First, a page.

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Ophthalmologe. 2010 Oct;107(10):918-22. doi: 10.1007/s00347-010-2198-4.

[Continuous 24 h monitoring of changes in intraocular pressure with the wireless contact lens sensor Triggerfish™. First results in patients].

[Article in German]

Author information

Universitäts-Augenklinik, Medizinische Universität Graz, Auenbruggerplatz 4, 8036, Graz, Österreich.



For many years researchers have been striving for a non-invasive 24 h continuous method of ambulatory intraocular pressure monitoring. A wireless device with a contact lens sensor is now on the market for clinical use, which is not a quantitative measurement of the intraocular pressure but is at least a recording of qualitative changes. These changes of corneal curvature due to changes of the intraocular pressure result in a distinct profile which gives information about fluctuations of the intraocular pressure, the behaviour during supine sleeping time and the 24 h efficacy of glaucoma therapy. We investigated the practicability and tolerability of this device.


The sensor is embedded in a soft silicone contact lens and consists of 4 strain gauges. Additionally there is an antenna made out of gold and a microchip. A second antenna is fixed around the eye which sends impulses to the microchip and receives data from the microchip. The data are sent to a recorder via a wire. Measurements are made for 90 s every 8.5 min resulting in 144 measurements within 24 h. Of the 4 strain gauges 2 sense changes in the corneal curvature due to changes of the intraocular pressure. This device was used in 11 patients with ocular hypertension or glaucoma.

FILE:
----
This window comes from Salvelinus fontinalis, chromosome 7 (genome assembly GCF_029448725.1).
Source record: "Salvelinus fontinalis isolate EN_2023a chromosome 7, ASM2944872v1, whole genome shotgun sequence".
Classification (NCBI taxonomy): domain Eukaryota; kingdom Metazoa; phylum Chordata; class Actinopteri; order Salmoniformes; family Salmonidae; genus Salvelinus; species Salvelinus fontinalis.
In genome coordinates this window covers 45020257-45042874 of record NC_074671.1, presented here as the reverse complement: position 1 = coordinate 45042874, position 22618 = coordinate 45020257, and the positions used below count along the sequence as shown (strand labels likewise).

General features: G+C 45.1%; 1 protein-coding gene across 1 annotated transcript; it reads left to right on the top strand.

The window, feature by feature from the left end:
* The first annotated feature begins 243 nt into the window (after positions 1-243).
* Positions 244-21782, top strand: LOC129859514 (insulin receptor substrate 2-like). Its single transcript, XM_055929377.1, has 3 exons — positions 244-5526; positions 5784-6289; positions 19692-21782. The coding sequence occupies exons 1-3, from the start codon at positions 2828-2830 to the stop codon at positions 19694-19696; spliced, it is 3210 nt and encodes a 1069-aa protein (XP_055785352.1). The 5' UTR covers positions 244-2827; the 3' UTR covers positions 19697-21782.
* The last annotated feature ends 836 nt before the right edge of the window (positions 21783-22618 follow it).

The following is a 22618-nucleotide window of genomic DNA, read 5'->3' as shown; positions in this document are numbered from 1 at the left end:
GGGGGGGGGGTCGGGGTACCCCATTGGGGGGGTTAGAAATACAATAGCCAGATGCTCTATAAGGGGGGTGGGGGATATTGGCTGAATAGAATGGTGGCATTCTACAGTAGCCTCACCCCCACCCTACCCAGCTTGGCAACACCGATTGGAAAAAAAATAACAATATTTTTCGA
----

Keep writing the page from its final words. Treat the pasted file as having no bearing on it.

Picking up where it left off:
The result of the 24 h continuous measurement is a pressure profile which may be flat, fluctuating and with no, some or many spikes. We describe 2 examples of profiles from patients with glaucoma. The changes in the profiles were mostly during the sleeping hours in a supine position. Due to the lack of validation of the results it is not known if intermittent spikes are true spikes or artefacts. Practicability was simple and tolerability was reported to be good by all patients.


For the first time a practicable, well tolerated, non-invasive device for continuous 24 h monitoring of changes of the corneal curvature due to changes of the intraocular pressure is available. It is not a direct measurement of the intraocular pressure. The resulting profile gives additional information about the behaviour of the intraocular pressure, especially during out-of-office times and night times. Disadvantages are the high cost of the contact lens sensor and the lack of validation of the results and reproducibility in patients.

[Indexed for MEDLINE]

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